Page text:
Sure, that’s fair and even-handed.

Mr. Blankenship, for his part, straddles the line. He believes the jury pool is already tainted–in part by the government’s efforts to disseminate the indictment–and made clear in a filing that he will seek a transfer of the case to another judicial district:

Notwithstanding the order, obtaining jurors untainted by the emotion generated by this case is now impossible. There has been relentless, unfair, prejudicial publicity about Mr. Blankenship for many years in this district. It goes well beyond the explosion of the Upper Big Branch mine, but that tragedy and the hostility and hatred it caused to be directed at Mr. Blankenship cannot be minimized

The United States Attorney widely disseminated the indictment and accompanying press release to the media by electronic means prior to entry of the Court’s November 14th order. West Virginia’s two United States Senators made inflammatory, negative comments about Mr. Blankenship immediately after the filing of the indictment.

Mr. Blankenship intends to seek a transfer of this case to a different judicial district for trial.

The Gag Order May Still Taint the Jury Pool – Even Unknowingly

Judge Berger’s gag order does much more than simply stop the involved parties from passing along information. It leaves to the court’s discretion what to block on PACER and what to allow.

What if she is not fair in what she allows to be made public? What if documents that favor the government are allowed to be made public (and thus the subject of media attention) and documents that favor Mr. Blankenship remain sealed?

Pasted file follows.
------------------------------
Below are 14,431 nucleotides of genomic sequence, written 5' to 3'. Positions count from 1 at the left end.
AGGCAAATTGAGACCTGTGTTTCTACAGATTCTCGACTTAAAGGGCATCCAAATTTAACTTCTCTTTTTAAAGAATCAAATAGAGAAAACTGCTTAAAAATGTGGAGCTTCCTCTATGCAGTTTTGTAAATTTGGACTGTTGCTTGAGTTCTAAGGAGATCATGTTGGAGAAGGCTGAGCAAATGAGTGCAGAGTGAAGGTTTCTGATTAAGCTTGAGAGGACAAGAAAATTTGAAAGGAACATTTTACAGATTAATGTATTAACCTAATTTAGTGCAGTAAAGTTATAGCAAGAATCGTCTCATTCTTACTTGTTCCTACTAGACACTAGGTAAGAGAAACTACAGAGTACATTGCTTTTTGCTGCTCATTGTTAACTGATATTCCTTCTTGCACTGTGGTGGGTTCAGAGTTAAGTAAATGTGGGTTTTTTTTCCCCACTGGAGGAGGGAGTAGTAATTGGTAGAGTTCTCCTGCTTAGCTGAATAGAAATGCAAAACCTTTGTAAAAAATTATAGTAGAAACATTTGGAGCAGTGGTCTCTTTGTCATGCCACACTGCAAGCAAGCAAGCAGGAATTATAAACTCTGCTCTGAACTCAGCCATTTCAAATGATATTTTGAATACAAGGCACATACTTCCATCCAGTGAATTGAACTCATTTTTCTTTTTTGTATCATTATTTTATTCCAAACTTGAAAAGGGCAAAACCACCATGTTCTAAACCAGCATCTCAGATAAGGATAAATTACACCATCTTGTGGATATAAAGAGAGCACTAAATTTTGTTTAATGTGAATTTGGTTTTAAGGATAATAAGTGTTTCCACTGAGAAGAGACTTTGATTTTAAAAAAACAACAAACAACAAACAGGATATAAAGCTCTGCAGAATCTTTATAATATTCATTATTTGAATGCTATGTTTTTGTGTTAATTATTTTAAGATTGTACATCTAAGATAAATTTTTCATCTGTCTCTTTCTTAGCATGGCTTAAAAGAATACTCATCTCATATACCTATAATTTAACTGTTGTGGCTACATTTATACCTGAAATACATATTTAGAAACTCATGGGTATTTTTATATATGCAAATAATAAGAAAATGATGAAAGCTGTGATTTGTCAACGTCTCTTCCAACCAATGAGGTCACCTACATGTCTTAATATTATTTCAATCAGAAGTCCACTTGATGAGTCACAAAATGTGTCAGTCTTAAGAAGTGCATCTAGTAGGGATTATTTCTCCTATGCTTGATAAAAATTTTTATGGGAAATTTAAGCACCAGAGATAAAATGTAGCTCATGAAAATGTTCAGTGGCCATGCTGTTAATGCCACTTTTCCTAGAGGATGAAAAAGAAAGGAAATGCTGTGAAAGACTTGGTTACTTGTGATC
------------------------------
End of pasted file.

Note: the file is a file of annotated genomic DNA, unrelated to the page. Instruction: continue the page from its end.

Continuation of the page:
The denial of an order to unseal a document can’t be immediately appealed, so the defense will have no recource (short of seeking recusal) if it perceives a detrimental pattern that favors the government.

So, it is entirely possible that the exercise of the court’s discretion will itself taint the jury pool, perhaps unconsciously.

Hurting the Community That She Wants To Protect

Consider all of the high-profile criminal trials that have occurred over the last few years: Enron, John Edwards, Roger Clemens, former Governor Bob McDonnell, Allen Stanford, Barry Bonds.

Feel free to correct me if I’m wrong, but none of those cases had any broad gag orders in place. And they all managed to hold what was considered to be a fair trial. The judges there were able to conduct voir dire to ensure a fair(ish) jury.

Why should this case be any different?

Judge Berger acknowledged that this community has a “heightened” interest in the case. Only a small minority of those community members will be called for jury duty, yet she has punished the entire community by denying them media complete coverage of a case in which they have a great interest.

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One Response to “We Live in Coal Country”: A Questionable Rationale to Maintain a Broad Gag Order in Massey Mine Prosecution

  1. Pingback: Free Speech Wins: Overbroad Massey Mine Gag Order Lifted | Grand Jury Target